Four others in the compound died in the raid, including bin Laden’s adult son and a woman, Brennan said.

The operation recovered “quite a bit of material” that intelligence officers will be sifting through to track down other al Qaeda figures, a senior U.S. intelligence official said.

A DNA test indicated with virtual certainty that bin Laden was killed in the operation, a senior administration official told CNN. Officials compared DNA of the person killed with bin Laden “family DNA,” and a senior U.S. defense official said one of bin Laden’s wives identified the body to U.S. forces.

There are also photographs of the body with a gunshot wound to the side of the head that shows an individual who is recognizable as bin Laden, a U.S. government official said. No decision has been made on whether to release the photographs and if so, when and how.

The compound where bin Laden was holed up was surrounded by walls 10 to 18 feet tall and topped by barbed wire. It sat far back from a main road and was relatively secluded. The building showed very little damage on the outside.

An unwitting neighbor said Tuesday he was stunned to learn that he lived near the world’s most wanted terror leader.

The neighbor said if local children kicked a ball into the compound, someone from inside would pay the children for the ball rather than let the children step onto to grounds.

Senior Obama administration officials believe the compound was built five years ago for the specific purpose of hiding the fugitive terrorist leader. The walls surrounded a three-story house in a town that houses a prestigious Pakistani military academy, leading critics to question what Pakistan knew about who was inside.

Courier identified who led U.S. to bin Laden

Brennan said Monday it is “inconceivable” that bin Laden did not have some kind of support system in Pakistan that allowed him to live in hiding there. But he refused to speculate on what kind of support bin Laden might have received, or whether the Pakistani government or official Pakistani institutions had any role.

In a Washington Post column Monday, Pakistani President Asif Ali Zardari wrote that Pakistan joined other victims of al Qaeda and was pleased “that the source of the greatest evil of the new millennium has been silenced, and his victims given justice.”

“Some in the U.S. press have suggested that Pakistan lacked vitality in its pursuit of terrorism, or worse yet that we were disingenuous and actually protected the terrorists we claimed to be pursuing. Such baseless speculation may make exciting cable news, but it doesn’t reflect fact,” Zardari wrote.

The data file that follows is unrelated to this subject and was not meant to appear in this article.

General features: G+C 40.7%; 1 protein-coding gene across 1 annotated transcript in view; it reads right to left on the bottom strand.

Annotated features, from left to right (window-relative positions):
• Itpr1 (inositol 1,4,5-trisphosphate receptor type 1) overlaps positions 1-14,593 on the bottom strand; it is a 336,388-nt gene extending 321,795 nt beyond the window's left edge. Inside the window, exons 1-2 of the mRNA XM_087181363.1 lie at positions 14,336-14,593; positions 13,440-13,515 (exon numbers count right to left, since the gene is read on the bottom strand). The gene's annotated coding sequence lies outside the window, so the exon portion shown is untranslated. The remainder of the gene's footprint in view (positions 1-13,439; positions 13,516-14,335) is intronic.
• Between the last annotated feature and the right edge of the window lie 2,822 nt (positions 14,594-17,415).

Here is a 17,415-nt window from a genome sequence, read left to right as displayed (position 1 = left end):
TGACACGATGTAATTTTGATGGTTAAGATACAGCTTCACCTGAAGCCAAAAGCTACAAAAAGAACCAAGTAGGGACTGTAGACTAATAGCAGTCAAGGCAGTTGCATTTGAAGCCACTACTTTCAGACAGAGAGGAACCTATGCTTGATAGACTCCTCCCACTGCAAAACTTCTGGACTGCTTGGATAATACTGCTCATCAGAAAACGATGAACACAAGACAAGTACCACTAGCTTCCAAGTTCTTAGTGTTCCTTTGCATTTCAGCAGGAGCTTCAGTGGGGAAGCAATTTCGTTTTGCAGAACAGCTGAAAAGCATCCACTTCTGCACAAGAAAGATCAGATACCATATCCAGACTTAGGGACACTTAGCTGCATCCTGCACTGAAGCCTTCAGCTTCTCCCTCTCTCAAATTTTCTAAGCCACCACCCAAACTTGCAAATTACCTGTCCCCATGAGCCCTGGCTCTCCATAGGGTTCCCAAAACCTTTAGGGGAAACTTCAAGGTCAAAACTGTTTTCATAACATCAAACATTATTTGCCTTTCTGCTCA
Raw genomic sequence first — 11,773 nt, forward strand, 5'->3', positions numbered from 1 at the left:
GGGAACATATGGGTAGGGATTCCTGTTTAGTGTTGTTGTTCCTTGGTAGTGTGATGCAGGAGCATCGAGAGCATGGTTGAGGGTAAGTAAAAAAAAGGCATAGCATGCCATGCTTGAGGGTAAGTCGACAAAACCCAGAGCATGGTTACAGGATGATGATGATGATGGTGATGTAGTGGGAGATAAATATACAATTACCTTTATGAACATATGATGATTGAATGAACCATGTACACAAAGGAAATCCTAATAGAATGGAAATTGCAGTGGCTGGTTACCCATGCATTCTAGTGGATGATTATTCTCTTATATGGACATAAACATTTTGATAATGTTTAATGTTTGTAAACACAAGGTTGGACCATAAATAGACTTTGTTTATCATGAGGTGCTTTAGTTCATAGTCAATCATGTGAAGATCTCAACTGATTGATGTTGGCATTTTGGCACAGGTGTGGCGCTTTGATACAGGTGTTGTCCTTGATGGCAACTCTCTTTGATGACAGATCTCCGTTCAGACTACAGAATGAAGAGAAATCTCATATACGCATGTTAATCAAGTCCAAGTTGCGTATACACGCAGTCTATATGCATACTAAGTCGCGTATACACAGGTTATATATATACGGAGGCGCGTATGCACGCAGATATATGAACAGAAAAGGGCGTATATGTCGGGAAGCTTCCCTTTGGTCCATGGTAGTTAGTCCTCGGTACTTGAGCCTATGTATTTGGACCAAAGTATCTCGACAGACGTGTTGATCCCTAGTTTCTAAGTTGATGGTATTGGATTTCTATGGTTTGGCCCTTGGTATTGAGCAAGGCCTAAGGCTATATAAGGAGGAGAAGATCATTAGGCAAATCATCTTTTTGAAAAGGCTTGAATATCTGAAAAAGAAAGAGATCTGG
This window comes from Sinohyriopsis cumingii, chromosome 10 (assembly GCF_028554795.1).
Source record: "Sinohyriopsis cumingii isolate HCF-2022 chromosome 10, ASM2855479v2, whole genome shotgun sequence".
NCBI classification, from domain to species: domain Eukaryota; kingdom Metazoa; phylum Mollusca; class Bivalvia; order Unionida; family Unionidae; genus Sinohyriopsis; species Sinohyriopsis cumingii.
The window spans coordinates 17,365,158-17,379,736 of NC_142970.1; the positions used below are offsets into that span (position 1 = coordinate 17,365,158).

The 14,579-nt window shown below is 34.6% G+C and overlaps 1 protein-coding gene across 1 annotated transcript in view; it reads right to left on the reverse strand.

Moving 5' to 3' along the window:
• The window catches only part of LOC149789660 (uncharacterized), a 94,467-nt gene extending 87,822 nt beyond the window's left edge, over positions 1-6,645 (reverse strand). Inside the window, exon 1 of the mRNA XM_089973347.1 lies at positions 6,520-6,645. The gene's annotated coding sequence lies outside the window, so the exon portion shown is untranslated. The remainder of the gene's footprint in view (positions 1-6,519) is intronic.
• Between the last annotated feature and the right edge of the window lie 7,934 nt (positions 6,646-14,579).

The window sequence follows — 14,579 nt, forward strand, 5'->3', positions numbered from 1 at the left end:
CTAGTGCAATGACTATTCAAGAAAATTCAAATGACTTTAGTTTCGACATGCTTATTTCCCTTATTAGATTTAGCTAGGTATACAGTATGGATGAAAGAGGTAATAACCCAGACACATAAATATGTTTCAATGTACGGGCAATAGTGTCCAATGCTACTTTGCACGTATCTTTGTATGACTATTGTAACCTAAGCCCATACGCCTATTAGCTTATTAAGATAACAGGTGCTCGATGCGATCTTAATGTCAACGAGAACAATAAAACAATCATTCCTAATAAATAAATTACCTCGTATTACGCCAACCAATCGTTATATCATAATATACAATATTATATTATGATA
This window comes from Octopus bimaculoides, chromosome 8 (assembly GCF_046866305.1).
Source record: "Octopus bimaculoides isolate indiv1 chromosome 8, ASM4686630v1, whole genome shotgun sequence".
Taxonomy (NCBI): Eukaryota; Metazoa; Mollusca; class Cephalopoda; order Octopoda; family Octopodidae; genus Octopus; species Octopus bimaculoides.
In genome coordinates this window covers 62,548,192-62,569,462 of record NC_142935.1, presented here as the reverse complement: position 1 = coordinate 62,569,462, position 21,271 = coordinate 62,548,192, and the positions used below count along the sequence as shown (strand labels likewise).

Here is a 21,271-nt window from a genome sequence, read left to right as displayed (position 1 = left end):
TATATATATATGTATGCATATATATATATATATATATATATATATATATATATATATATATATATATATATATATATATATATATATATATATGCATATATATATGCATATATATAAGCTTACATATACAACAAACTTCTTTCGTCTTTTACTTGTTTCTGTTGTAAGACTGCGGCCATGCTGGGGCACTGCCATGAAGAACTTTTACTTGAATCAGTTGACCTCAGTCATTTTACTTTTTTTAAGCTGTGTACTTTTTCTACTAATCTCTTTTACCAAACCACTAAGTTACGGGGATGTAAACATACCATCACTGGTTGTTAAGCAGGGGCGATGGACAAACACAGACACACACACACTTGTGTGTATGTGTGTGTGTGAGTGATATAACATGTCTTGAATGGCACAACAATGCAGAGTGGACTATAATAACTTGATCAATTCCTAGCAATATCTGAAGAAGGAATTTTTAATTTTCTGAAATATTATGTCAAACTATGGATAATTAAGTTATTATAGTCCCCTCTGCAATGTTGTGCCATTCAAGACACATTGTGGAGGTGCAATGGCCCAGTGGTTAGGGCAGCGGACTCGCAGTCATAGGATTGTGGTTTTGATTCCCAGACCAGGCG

Obama plans to visit New York on Thursday to meet with families of those killed in the attacks and to visit the World Trade Center site, now being rebuilt but still widely known as “ground zero,” a senior White House official said Monday.

The 9/11 attacks prompted a U.S. invasion of Afghanistan in pursuit of al Qaeda and its allies in the Taliban, the fundamentalist Islamic militia that ruled most of the country at the time.

“I hope now the world (has) realized that Afghanistan was not a haven for al-Qaeda, but it was in Pakistan — and that has always been pointed out by Afghans,” Fatima Aziz, an Afghan parliament member, said Tuesday.

Bin Laden was the son of a prominent Saudi construction magnate. He turned against the Saudi monarchy when it agreed to allow U.S. troops into the kingdom during the 1991 Persian Gulf war and launched his jihad against the United States in 1997.

He had been implicated in a series of deadly, high-profile attacks that had grown in their intensity and success during the 1990s. They included a deadly firefight with U.S. soldiers in Somalia in October 1993, the bombings of two U.S. embassies in East Africa that killed 224 in August 1998, and a bomb attack on the USS Cole that killed 17 sailors in October 2000.

CNN’s Nic Robertson, Nick Paton Walsh, Elise Labott, Mary Snow, Allan Chernoff, Jeanne Meserve, Pam Benson, Brian Todd, Barbara Starr and Suzanne Kelly contributed to this report.